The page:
Developing on NVIDIA® Jetson™ for AI on the Edge

Record and Playback Actions under ROS – RACECAR/J

One of the first things people like to do with their RACECAR is gather data. Using ROS we can record and playback actions. It’s easy! Looky here:


The usual note here: You should definitely have the book “Programming Robots with ROS, a practical introduction to the Robot Operating System” by Morgan Quigley, Brian Gerkey and William D. Smart. The book is written by the people who wrote ROS originally, and has a very good overview of ROS and practical application.

rosbag is a command line tool that records messages and allows you to play them back later. You can think of a rosbag as similar to a digital video file that records not only video but also other types of sensor messages. Think of it as a multi-track recording, where you can have not only a video track but also a sound track, an IMU track, and so on. There is a master time code which then allows all of the messages to synchronize when they play back.

Why is this useful? For debugging purposes, this mechanism allows you to present the same data in a controllable manner which allows you to isolate and fix bugs. It also allows you to develop algorithms independent of having a physical robot. You can record sensor data from the robot, and then use the recorded data for development.

Another use is to take the data within the rosbag to train Deep Learning networks. This has become increasingly more important over the last few years. For example, on RACECAR/J you may want to drive the robot while recording the camera image along with the throttle and steering values. You take that information and train a neural network on how to “drive” the robot. Transfer the trained network to the Jetson which can then infer from the network how to drive the robot.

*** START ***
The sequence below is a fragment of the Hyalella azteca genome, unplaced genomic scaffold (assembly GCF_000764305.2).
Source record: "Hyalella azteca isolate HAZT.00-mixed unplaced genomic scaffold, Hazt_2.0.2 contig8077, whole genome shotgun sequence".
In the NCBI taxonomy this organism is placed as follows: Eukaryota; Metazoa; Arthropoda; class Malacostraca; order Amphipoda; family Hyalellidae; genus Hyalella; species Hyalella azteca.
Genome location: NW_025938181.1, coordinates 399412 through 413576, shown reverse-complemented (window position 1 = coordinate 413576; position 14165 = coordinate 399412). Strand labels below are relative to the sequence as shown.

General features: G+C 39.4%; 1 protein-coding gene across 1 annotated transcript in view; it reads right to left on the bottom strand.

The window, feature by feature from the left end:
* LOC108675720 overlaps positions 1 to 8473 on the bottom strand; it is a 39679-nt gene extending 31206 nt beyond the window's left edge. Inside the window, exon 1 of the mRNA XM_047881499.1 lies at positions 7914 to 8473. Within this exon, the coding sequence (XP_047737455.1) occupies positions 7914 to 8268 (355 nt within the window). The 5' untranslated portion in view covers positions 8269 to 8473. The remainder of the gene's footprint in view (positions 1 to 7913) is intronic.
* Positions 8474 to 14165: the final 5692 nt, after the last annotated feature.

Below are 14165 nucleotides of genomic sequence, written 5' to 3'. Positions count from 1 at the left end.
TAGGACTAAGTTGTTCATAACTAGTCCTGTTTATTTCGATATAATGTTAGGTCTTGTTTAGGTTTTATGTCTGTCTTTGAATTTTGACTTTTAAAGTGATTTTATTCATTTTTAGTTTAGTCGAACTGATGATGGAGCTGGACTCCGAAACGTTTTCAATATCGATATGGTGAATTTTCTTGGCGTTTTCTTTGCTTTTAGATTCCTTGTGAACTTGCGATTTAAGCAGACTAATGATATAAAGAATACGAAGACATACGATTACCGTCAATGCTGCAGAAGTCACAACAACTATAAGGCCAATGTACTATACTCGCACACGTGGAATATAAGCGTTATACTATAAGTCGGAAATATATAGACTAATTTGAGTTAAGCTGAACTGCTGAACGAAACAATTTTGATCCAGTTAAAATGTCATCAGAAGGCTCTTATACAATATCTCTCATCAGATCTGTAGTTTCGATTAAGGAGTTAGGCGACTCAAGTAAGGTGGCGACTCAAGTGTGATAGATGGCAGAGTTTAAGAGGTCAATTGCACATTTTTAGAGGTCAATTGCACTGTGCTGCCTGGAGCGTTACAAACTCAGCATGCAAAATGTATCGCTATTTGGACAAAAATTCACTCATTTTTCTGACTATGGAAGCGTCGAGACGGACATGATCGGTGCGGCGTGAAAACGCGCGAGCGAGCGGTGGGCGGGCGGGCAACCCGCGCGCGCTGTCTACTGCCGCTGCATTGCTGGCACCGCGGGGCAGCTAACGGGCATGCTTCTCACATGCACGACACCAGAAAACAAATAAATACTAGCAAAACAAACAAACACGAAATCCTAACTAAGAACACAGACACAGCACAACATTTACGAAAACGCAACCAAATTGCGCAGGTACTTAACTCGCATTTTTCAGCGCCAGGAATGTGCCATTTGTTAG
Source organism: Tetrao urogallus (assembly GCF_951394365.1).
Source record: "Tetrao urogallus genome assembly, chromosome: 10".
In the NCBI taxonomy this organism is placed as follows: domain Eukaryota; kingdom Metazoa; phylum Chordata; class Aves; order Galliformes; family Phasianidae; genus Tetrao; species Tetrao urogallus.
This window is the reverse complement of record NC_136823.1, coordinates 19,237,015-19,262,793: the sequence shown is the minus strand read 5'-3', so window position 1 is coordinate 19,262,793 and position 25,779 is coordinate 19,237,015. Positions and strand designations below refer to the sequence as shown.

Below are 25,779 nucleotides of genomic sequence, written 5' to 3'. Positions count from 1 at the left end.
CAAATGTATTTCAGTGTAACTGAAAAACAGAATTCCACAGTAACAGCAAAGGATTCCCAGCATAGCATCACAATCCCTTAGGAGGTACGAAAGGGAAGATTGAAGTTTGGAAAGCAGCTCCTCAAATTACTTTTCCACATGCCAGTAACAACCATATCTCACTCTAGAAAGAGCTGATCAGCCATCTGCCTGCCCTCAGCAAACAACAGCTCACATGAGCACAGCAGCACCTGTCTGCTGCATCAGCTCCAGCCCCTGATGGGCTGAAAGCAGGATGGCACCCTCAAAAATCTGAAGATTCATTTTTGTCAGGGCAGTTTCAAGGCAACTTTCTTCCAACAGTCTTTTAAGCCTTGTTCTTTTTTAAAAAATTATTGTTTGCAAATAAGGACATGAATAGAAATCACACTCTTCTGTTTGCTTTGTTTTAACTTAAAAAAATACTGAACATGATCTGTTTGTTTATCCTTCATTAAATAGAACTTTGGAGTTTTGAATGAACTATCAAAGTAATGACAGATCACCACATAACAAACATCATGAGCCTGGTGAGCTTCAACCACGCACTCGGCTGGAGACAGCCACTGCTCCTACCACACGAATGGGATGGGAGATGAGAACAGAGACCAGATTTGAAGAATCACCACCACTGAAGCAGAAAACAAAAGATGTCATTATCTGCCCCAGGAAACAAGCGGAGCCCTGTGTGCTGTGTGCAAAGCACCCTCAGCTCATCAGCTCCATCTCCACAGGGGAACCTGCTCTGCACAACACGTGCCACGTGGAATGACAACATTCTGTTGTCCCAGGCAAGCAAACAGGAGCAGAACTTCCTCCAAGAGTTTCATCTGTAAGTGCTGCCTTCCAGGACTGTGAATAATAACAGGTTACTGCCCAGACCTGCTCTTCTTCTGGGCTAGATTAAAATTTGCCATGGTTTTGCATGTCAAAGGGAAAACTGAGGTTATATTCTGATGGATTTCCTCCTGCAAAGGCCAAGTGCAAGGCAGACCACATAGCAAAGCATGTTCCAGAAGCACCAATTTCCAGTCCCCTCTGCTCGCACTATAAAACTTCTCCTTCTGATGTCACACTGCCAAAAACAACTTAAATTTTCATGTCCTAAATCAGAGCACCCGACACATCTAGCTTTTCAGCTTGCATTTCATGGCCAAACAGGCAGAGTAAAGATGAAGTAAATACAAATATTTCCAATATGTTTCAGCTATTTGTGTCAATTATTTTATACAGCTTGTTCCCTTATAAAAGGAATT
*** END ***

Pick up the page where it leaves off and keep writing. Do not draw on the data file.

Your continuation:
rosbag is simple to use. It’s basically:

$ rosbag record <topics>


$ rosbag play <name of file>

There are all sorts of command line parameters you can pass which allows control of obvious things like the name of the file to record, to other more interesting ideas like controlling the speed of playback and where you start playback in the file. Check out the ros wiki for more.


In the video, we use rqt to visualize which rostopics to record and playback. From the racecar-ws directory in two separate terminals, we launched the RACECAR teleop launch file and the Stereolabs ZED camera wrapper:

$ roslaunch racecar teleop.launch


$ roslaunch zed_wrapper zed.launch


Then we recorded the rosbag:

$ rosbag record /ackermann_cmd /zed/rgb/image_rect_color -O racecarj.bag

This recorded two topics:

  • /ackermann_cmd which contains the information that ultimately controls the steering and the throttle
  • /zed/rgb/image_rect_color which contains the rectified color image from the ZED camera


In the video, after some fumbling around, we played the rosbag. We also point out remapping topics so that the messages can be injected at different places in the node graph topography.

To look at the recorded image, we loaded the image_view package:

$ sudo apt-get install ros-kinetic-image-view -y

Next we ran an image view on the topic /video_stuff:

$ rosrun image_view image_view image:=/video_stuff

Then we are ready to playback the rosbag:

$ rosbag play racecarj.bag /ackermann_cmd:=/ackermann_cmd_mux/input/navigation /zed/rgb/image_rect:=/video_stuff

This command plays back the topics that were previously recorded. However, the topics were remmapped with /ackermann_cmd going to the Ackermann Command Mux (ackermann_cmd_mux/input/navigation) and the ZED image being remapped to /video_stuff. The video in the rosbag displays in the image_view.

Basically, remapping the topics help smooth out the playback.


Conceptually ROS is pretty simple, but can be tricky to think about because it is a concurrent, distributed system. rosbags are a very useful tool for help with debugging, simulation and training. rosbags be good!


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